Dante Alighieri (Italian, Florence ca. 1265–1321 Ravenna)
Gustave Doré (French, Strasbourg 1832–1883 Paris)
Henry Francis Cary (British (parents Irish), Gibraltar 1772–1844 London)
Hélidore-Joseph Pisan (French, Marseille 1822–1890 Bailly)
Cassell, Petter and Galpin London
Wood engraved illustrations
15 1/8 x 12 x 1 3/4 in. (38.4 x 30.5 x 4.5 cm)
sheet: 14 3/4 x 10 5/8 in. (37.5 x 27 cm)
Rogers Fund, 1905, transferred from the Library, 1921
Not on view
Out of his facility for grotesque humor and gaslight melodrama, Doré; invented some 10,000 illustrations for books and magazines that were duplicated for simultaneous publications in Paris, Berlin, Barcelona, Saint Petersburg, Stockholm, London, and Haarlem. With illustrated editions of the Bible, Dante's Inferno, Cervantes' Don Quixote, Poe's The Raven, and a host of other classics popular at mid-century, he was the reigning master of the coffee-table book. To save the time it would have taken to draw in line, he often painted boxwood blocks with tones of ink and opaque white for engravers to interpret by inventing lines and dots.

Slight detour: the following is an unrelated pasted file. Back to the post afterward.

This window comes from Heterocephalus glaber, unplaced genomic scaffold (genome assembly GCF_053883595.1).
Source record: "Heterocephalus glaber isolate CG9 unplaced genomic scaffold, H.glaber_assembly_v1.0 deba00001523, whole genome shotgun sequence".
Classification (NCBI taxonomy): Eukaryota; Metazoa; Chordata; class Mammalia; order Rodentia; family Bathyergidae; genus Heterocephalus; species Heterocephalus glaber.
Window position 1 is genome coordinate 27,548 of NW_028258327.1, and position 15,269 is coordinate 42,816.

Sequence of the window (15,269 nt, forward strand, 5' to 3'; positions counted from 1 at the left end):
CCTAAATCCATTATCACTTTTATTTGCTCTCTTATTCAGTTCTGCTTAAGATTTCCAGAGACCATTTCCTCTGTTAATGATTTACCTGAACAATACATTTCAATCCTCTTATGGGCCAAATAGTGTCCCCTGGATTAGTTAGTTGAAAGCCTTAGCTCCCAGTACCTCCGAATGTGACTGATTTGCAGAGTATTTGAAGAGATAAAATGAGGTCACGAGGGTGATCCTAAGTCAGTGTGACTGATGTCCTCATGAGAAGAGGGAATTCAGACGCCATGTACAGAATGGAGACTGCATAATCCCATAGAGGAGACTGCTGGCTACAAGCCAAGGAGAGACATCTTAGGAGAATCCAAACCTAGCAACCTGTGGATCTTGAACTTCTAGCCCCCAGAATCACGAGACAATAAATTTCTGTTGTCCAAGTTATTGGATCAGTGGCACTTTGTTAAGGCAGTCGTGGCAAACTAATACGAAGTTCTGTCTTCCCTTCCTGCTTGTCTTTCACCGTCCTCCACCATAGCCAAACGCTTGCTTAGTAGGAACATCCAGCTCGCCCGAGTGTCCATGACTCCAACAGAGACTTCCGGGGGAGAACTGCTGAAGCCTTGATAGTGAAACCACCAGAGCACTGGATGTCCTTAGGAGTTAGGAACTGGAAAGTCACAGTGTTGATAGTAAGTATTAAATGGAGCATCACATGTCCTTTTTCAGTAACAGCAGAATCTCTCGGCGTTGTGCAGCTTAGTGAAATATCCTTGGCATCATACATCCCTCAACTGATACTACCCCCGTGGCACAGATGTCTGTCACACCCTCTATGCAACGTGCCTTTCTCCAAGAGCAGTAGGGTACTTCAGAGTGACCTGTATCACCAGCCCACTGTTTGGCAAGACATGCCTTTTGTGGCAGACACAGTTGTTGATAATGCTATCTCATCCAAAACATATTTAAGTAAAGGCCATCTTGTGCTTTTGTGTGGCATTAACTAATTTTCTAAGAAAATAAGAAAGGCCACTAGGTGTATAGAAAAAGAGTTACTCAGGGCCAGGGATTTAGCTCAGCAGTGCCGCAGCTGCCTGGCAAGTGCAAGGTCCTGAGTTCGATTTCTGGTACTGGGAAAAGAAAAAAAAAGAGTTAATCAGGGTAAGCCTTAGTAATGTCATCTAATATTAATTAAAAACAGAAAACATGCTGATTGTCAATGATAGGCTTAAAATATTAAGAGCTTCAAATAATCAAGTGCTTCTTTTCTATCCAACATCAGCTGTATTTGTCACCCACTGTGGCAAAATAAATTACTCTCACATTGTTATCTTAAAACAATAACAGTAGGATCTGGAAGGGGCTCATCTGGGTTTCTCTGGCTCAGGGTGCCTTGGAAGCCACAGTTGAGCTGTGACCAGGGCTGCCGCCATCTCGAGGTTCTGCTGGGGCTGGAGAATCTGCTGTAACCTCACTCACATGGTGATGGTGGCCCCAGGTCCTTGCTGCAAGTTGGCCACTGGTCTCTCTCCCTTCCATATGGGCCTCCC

The Mitchell Gallery. "Dialogue: Words and Images in Art, 1500–1924," January 31, 2014–April 6, 2014.